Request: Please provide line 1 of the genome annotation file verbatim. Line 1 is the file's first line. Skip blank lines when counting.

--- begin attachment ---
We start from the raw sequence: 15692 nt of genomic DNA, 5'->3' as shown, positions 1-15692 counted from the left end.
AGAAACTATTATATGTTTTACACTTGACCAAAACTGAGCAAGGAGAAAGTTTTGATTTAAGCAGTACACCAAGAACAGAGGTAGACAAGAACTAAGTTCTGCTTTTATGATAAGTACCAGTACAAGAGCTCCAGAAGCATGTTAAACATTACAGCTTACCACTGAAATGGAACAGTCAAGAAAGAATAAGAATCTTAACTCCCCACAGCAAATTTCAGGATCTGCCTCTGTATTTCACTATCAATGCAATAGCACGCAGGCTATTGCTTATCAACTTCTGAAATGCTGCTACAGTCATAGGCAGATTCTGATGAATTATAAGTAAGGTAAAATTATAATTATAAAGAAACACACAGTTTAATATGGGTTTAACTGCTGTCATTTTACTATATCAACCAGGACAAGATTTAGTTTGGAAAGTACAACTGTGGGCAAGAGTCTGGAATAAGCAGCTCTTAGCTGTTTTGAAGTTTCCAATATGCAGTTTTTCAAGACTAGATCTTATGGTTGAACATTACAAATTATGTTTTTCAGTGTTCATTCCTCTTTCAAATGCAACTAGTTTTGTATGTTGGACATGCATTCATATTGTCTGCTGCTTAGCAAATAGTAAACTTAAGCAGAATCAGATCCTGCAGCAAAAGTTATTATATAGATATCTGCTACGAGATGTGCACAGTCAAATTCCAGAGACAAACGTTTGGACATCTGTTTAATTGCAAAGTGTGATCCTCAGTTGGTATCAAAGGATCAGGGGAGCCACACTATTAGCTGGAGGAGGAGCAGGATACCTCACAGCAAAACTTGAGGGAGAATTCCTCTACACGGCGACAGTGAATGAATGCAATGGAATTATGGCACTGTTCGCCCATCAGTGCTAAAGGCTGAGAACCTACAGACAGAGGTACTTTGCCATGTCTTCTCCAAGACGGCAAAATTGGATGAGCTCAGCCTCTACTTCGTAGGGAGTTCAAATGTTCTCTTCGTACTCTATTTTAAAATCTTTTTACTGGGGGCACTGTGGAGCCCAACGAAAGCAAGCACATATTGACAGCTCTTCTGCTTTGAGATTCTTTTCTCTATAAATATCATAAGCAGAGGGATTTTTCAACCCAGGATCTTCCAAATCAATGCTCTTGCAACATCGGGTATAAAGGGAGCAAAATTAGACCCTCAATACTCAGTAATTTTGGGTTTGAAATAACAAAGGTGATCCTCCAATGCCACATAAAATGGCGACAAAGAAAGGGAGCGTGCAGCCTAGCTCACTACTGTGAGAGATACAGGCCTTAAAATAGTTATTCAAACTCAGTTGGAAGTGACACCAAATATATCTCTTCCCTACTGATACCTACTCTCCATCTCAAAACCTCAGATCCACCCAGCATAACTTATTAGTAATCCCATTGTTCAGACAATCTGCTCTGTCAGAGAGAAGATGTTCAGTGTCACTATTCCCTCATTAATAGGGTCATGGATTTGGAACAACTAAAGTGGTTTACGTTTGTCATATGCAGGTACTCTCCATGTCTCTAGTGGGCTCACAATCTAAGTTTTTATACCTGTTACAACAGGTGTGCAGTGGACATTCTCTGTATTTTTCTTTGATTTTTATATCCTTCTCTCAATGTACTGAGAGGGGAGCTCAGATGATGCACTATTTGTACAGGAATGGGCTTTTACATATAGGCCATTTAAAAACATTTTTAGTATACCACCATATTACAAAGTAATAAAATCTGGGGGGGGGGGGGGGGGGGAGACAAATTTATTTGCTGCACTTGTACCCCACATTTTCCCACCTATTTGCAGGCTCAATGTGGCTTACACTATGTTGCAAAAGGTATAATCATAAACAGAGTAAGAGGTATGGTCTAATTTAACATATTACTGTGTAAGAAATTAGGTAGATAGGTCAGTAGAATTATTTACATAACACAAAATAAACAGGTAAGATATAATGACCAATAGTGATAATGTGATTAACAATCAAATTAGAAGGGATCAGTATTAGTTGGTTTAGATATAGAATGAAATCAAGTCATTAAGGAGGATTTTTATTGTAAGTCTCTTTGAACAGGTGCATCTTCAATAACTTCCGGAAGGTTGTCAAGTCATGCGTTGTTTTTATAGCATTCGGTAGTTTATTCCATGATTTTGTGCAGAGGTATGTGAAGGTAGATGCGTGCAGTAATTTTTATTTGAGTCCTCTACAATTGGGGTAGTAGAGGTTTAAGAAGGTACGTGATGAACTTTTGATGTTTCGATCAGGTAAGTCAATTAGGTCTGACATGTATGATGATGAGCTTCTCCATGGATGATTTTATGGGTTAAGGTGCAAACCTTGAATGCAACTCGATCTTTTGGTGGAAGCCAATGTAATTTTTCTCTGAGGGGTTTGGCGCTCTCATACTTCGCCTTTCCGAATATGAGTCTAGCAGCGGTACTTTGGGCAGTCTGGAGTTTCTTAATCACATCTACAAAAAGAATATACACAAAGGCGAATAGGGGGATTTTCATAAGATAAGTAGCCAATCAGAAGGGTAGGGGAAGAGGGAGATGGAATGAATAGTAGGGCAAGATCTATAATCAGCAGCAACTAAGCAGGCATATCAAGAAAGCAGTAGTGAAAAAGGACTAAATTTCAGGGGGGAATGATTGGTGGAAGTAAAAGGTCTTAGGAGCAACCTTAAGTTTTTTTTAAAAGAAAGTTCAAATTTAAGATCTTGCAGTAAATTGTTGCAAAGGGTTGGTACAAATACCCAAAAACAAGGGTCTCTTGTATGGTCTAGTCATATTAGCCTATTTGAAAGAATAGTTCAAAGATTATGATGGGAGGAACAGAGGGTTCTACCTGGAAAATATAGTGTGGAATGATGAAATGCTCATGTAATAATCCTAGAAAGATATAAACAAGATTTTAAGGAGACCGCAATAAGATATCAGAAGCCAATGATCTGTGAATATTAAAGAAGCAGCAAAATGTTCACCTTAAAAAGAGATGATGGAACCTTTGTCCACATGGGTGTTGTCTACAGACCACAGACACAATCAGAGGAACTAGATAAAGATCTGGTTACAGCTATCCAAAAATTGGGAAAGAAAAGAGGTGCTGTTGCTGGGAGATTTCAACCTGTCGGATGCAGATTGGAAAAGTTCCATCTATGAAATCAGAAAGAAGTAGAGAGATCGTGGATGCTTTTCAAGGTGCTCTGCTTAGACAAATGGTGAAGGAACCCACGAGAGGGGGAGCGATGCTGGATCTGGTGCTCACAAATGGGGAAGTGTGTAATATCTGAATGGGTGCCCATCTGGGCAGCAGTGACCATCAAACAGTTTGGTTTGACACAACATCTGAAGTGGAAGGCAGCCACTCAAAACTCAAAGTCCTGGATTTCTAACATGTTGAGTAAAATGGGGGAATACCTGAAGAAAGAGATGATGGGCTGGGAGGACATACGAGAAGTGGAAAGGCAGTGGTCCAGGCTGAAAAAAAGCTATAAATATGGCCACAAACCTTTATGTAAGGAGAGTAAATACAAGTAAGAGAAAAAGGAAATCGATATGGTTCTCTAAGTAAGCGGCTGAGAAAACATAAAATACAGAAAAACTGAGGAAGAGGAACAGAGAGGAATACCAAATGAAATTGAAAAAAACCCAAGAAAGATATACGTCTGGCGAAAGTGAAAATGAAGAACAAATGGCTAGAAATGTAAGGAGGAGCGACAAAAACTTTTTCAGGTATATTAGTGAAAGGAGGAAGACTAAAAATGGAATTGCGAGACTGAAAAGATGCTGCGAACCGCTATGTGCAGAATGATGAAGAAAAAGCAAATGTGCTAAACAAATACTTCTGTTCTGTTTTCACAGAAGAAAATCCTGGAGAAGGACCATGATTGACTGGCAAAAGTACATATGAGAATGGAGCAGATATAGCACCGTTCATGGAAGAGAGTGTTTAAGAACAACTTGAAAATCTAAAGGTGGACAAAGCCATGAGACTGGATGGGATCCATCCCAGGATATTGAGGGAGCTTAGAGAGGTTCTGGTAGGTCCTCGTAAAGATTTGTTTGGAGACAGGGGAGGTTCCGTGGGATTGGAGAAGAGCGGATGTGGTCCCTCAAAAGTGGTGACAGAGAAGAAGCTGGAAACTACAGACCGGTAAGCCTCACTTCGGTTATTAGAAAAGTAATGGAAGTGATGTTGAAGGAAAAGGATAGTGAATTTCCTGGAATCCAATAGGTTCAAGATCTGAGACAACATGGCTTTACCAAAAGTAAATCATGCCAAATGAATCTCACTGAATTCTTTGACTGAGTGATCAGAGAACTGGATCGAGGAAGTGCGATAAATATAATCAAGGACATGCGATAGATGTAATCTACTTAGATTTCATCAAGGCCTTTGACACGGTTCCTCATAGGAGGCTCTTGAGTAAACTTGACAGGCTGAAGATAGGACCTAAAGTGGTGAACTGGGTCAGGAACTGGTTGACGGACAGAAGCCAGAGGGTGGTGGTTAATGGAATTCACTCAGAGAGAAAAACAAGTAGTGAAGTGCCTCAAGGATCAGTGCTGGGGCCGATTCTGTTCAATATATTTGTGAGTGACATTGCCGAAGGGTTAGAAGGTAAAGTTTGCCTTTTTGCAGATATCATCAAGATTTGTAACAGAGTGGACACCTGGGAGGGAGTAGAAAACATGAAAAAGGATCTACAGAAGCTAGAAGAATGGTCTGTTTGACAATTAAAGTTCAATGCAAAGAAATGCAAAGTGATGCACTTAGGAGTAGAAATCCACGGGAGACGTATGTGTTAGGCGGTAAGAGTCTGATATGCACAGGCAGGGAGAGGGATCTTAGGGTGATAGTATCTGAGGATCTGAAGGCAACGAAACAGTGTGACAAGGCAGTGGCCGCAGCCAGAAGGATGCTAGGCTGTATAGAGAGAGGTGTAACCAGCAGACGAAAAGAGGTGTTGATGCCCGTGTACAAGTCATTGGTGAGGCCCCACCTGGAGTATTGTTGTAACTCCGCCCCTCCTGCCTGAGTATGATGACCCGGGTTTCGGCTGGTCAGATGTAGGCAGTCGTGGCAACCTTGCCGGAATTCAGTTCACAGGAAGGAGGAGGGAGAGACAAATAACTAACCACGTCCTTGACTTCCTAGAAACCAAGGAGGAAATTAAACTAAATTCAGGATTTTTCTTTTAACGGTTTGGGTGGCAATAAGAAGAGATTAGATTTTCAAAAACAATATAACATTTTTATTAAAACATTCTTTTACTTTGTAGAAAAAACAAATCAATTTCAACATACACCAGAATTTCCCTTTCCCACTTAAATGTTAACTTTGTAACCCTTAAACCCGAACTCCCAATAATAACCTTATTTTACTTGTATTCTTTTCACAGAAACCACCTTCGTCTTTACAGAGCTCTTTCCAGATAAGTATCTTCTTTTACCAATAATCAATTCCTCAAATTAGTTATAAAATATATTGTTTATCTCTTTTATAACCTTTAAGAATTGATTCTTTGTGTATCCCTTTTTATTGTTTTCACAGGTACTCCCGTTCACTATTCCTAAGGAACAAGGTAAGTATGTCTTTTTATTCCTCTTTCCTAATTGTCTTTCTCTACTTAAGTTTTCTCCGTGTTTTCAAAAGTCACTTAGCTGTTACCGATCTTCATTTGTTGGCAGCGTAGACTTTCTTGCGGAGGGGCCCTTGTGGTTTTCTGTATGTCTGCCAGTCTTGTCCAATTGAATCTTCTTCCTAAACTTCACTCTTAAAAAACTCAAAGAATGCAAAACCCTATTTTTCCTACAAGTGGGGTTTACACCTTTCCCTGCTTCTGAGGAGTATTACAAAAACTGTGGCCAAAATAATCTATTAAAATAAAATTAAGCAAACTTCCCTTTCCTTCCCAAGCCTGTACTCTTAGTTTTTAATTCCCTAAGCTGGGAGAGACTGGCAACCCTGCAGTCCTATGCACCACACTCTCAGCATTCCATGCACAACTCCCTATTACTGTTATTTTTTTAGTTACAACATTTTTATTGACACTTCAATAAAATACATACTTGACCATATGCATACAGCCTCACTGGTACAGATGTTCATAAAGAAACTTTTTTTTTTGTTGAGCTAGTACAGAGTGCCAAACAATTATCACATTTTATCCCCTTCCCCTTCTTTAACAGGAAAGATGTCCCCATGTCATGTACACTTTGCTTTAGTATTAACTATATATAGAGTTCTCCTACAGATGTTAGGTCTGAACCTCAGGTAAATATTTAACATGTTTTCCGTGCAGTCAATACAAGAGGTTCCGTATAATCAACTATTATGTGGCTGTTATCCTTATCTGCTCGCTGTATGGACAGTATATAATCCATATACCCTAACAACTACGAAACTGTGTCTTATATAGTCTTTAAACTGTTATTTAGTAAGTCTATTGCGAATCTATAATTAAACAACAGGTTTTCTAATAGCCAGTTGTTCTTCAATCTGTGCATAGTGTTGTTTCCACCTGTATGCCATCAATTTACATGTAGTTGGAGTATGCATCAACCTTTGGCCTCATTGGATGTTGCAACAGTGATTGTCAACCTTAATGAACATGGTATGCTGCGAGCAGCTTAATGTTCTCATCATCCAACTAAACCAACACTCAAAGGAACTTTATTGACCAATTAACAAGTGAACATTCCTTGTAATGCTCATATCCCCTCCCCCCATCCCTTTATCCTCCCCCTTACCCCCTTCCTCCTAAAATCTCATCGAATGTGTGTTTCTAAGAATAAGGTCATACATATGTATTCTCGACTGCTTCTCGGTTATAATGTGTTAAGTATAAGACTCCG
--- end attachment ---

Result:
We start from the raw sequence: 15692 nt of genomic DNA, 5'->3' as shown, positions 1-15692 counted from the left end.